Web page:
Although all participants in this sub-analysis had high-risk WC at baseline, a few were meeting guidelines for body composition when assessed by BMI. Within the high-risk WC group at baseline, participants who were meeting guidelines for BMI at baseline responded positively to the program and had 8.4 increased odds of improving their WC to meeting guidelines at four-months than participants not meeting baseline BMI guidelines, p < 0.001. Participants with low baseline diabetes type-2 risk had 5.4 increased odds of improving their WC to meeting guidelines at four-months than participants who were at high baseline diabetes risk, p = 0.013.

Within the high-risk baseline WC group, for every year increase in age at baseline, it was 3% less likely that the participant would improve their WC to meet low-risk guidelines at four-months. Employees participating in the program for reasons other than appearance had 2.6 increased odds of improving their WC to meet guidelines than employees participating for other reasons. Participants eating two or more pieces of fruit per day at baseline were 3.1 times more likely to improve their WC to meet guidelines than participants eating less than two pieces per day. For every hour decrease of weekend sitting time at baseline, it was 33% more likely that the participant would improve their WC to meet guidelines at four-months. For every BMI unit decrease at baseline, it was twice as likely that the participant would improve their WC to meet guidelines at four-months.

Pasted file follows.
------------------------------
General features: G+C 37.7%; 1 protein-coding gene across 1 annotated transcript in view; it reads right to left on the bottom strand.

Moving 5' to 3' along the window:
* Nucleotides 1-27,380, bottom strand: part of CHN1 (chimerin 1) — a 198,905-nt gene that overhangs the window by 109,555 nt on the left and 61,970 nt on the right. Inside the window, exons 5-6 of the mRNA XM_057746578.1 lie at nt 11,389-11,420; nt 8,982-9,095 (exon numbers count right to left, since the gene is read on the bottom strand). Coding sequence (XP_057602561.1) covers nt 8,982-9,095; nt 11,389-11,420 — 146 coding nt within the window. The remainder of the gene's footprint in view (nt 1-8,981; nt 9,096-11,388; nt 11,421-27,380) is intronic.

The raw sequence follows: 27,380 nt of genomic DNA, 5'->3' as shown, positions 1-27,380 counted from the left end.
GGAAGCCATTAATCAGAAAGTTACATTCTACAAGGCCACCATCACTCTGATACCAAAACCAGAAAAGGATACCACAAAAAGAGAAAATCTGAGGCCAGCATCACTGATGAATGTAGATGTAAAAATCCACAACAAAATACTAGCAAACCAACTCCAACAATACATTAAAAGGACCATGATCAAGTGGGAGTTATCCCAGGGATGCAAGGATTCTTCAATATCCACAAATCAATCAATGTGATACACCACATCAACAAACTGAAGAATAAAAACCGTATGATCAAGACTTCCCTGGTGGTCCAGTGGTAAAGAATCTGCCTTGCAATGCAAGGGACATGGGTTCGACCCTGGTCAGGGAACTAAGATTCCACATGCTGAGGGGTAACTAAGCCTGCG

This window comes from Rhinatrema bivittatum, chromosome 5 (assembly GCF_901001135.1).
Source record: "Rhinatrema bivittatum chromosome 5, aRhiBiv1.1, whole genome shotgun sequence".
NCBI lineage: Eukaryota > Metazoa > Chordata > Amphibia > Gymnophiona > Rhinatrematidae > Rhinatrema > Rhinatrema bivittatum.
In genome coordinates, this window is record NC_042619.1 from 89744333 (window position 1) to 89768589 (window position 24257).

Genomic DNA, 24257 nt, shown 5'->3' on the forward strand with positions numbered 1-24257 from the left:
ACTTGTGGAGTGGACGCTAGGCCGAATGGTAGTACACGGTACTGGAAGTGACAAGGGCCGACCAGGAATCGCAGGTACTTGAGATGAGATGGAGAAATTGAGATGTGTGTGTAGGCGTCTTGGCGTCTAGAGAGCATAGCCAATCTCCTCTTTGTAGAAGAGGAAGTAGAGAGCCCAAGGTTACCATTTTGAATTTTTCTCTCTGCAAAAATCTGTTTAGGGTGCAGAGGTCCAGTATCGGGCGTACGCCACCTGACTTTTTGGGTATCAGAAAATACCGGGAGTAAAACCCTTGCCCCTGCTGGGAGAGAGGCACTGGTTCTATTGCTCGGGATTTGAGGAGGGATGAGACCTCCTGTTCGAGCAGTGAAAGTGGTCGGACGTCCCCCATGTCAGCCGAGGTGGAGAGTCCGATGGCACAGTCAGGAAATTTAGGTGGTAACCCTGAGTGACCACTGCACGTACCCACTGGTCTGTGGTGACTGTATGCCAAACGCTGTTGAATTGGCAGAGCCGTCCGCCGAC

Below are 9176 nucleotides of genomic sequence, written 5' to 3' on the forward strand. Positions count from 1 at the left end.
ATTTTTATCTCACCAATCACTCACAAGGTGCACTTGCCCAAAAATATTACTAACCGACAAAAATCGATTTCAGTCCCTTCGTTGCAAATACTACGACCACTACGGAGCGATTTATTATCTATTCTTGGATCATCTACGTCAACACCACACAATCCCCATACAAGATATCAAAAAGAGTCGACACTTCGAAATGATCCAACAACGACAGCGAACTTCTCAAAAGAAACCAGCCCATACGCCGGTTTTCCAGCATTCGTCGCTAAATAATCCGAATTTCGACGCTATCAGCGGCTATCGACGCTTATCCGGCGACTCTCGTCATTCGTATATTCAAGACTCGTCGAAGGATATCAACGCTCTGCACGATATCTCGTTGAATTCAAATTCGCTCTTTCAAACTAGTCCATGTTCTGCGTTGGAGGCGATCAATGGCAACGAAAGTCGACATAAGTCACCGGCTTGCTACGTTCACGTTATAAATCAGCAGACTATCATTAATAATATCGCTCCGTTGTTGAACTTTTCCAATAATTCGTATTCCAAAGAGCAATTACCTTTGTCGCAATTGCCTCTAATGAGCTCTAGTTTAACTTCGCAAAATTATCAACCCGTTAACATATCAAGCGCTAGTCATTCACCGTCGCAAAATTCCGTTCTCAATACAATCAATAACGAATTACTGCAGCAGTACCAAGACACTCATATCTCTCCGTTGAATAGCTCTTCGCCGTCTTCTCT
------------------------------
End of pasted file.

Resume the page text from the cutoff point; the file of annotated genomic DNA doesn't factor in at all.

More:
Discussion

In this study analysing variables associated with waist circumference (WC) change following participation in a four-month, pedometer-based, workplace health program, employees with a high-risk WC at baseline experienced the greatest improvements in WC. Strong predictors of improved WC during the program for all employees and employees with high-risk baseline WC were having completed tertiary education, undertaking less baseline weekend sitting time and having lower total cholesterol at baseline. An additional predictor of improvement in WC for all employees was not consuming more than two standard alcoholic beverages in one occasion during the twelve months prior to baseline. Unique baseline predictors were identified for improving WC to meet guidelines at four-months and these included participating for reasons other than appearance, eating at least two serves of fruit per day, higher physical functioning and lower BMI.

Our finding that employees with a high-risk WC at baseline experienced the greatest improvements in WC confirms findings from a similar workplace health program evaluation [14]. However, the relationship between baseline WC and WC change seems to be contradictory to the relationships observed with the other predictors, which mainly indicated better health. The finding that employees with larger WC at baseline improved the most during the program may be because they had the greatest opportunity to improve. In addition, some unique variables associated with improved WC that indicated better health were restricted to the high-risk baseline WC group.